So Gervais is presented with another scholarly question: "Do people really believe in the myths they invent?"

"I think there would be more atheists and less faithful if you weren't allowed to teach anything, you weren't allowed to mention any gods, or any beliefs, or atheism, until they were 20... The human brain, when its young, is a sponge. It has to be. It has to take in all the information. It has to trust its parents, it's elders, to survive -- without question 'Don't touch the fire!',' Don't go near the wolf', 'Don't touch that spider (with the red dot)...... 'There is a God and if you're bad you go to hell.' "

 The ha-ha man fails to demonstrate why this is the fault of religion rather than the natural byproduct of human upbringing. It's simply the case that indoctrination is unavoidable in the early stages of life and is necessary for human survival due to its yielding efficient behavior. As a naturalist, Gervais cannot separate belief in God from the natural order, whether it's true or false. In his worldview, belief in deities was developed over thousands of years for its survival benefit.

If we actually implemented his fascist solution to indoctrination, we'd see a severely deficient human population, for it would require the elders to not only control what they say but also limit the actions they can take in view of their children. Nothing would spark more curiosity in a child when they ask and fail to receive an answer to the inevitable question, "Where did we come from, and what created that process?" According to  this comedian's recommendation, we'd have to hold our hands to our ears and act like we never heard the question. Such primitive fascism has no place in a free society.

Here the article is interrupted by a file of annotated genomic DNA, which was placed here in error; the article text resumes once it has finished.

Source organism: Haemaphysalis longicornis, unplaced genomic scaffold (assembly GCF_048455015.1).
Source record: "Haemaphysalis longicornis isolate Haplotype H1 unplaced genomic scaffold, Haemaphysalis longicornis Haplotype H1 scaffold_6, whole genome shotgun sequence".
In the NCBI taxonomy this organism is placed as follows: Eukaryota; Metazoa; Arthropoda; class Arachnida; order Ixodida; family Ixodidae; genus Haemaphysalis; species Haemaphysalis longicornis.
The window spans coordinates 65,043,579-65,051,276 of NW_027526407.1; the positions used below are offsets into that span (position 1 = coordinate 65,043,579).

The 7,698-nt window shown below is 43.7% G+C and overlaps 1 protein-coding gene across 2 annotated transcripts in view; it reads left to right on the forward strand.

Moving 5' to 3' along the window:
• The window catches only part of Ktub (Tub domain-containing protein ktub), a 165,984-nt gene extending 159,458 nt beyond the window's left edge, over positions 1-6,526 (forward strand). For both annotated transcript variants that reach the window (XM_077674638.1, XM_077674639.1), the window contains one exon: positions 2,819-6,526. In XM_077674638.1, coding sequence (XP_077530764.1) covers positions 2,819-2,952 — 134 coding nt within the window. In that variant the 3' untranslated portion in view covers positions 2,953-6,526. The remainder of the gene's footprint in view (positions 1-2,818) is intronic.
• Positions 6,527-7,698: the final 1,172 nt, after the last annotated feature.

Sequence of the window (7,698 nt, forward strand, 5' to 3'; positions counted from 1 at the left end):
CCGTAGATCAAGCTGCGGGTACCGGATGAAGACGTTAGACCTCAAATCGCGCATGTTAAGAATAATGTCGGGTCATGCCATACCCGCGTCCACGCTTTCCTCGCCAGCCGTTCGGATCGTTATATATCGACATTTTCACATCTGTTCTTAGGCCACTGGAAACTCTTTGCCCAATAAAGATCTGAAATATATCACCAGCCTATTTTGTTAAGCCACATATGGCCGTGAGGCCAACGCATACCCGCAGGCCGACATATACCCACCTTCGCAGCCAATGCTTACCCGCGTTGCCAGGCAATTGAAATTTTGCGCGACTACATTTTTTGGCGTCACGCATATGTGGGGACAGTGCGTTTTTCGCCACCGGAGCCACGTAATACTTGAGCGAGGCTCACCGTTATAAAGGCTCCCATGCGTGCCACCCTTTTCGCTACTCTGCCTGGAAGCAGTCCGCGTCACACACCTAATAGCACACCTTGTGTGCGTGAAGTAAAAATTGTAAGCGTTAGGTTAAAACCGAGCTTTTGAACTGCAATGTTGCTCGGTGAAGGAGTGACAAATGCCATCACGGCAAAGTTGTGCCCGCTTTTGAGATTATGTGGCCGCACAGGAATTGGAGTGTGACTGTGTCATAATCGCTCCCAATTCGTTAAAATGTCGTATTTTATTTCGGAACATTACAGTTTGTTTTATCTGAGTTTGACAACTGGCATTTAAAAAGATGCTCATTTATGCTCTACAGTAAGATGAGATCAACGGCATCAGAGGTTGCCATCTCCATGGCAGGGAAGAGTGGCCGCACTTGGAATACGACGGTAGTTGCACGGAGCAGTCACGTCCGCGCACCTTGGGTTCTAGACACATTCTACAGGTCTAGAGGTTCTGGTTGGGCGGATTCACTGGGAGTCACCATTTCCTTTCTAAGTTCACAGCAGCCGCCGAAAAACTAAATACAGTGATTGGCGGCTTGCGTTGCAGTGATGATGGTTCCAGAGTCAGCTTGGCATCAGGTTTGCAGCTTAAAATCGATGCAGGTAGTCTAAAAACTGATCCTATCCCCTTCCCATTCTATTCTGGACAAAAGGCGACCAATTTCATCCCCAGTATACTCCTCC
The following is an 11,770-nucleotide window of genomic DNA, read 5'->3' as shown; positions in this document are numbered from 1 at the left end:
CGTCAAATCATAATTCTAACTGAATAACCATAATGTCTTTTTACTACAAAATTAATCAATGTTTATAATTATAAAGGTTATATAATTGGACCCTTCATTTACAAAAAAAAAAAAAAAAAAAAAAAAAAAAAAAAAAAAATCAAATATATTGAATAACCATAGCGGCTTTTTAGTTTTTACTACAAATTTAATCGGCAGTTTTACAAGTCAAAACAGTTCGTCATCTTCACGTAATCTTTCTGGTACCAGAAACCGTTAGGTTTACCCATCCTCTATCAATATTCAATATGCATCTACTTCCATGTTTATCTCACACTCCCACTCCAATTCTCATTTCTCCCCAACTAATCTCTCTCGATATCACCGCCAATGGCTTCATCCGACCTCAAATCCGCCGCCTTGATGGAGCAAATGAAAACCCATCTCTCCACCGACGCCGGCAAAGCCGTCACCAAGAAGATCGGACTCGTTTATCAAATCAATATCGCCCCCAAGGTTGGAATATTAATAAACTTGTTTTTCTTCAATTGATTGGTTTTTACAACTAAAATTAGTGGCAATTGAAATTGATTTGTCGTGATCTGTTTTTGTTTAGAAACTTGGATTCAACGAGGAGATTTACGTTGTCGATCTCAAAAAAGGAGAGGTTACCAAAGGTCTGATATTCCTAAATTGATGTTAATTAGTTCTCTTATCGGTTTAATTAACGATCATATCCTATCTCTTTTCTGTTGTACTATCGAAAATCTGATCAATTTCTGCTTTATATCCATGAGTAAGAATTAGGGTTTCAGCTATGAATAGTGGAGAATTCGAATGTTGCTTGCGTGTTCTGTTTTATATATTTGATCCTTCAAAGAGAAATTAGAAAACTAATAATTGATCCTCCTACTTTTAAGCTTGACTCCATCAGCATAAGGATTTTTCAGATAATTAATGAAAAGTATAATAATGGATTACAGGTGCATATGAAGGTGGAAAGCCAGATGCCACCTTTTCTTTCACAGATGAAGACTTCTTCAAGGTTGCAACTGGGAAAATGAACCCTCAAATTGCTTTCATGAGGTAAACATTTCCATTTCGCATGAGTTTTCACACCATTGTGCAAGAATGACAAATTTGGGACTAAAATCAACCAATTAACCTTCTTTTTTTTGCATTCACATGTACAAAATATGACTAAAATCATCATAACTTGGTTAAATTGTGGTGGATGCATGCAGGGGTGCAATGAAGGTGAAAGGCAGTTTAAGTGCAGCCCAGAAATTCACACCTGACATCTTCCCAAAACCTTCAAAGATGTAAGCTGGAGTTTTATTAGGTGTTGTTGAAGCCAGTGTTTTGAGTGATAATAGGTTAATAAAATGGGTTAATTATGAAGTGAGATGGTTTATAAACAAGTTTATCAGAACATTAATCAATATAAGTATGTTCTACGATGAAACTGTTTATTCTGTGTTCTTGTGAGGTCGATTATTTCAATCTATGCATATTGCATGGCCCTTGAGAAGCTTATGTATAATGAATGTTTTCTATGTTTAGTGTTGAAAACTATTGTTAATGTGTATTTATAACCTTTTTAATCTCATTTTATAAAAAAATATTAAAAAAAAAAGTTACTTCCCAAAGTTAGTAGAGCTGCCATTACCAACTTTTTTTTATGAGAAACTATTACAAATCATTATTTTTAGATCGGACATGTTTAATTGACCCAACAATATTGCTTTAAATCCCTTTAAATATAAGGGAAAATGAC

"If you're born in India, then you're probably a Hindu. If you're born in America, then you're probably a Christian. If you're born in Pakistan, then you're probably a Muslim. That's a coincidence, isn't it? That your always born into the right god. Isn't that lucky? All those others are going to hell, but I was born into the right religion and I'm going to heaven."

Again, to fill in the massive void that is Gervais' ignorance, not all religions believe that failing to believe in the right god will condemn you to hell, especially considering the fact that not all religions teach anything remotely like hell. Interesting that "religion" appears to be a synonym for "Christianity" here. Perhaps he feels more of a threat from it? I digress.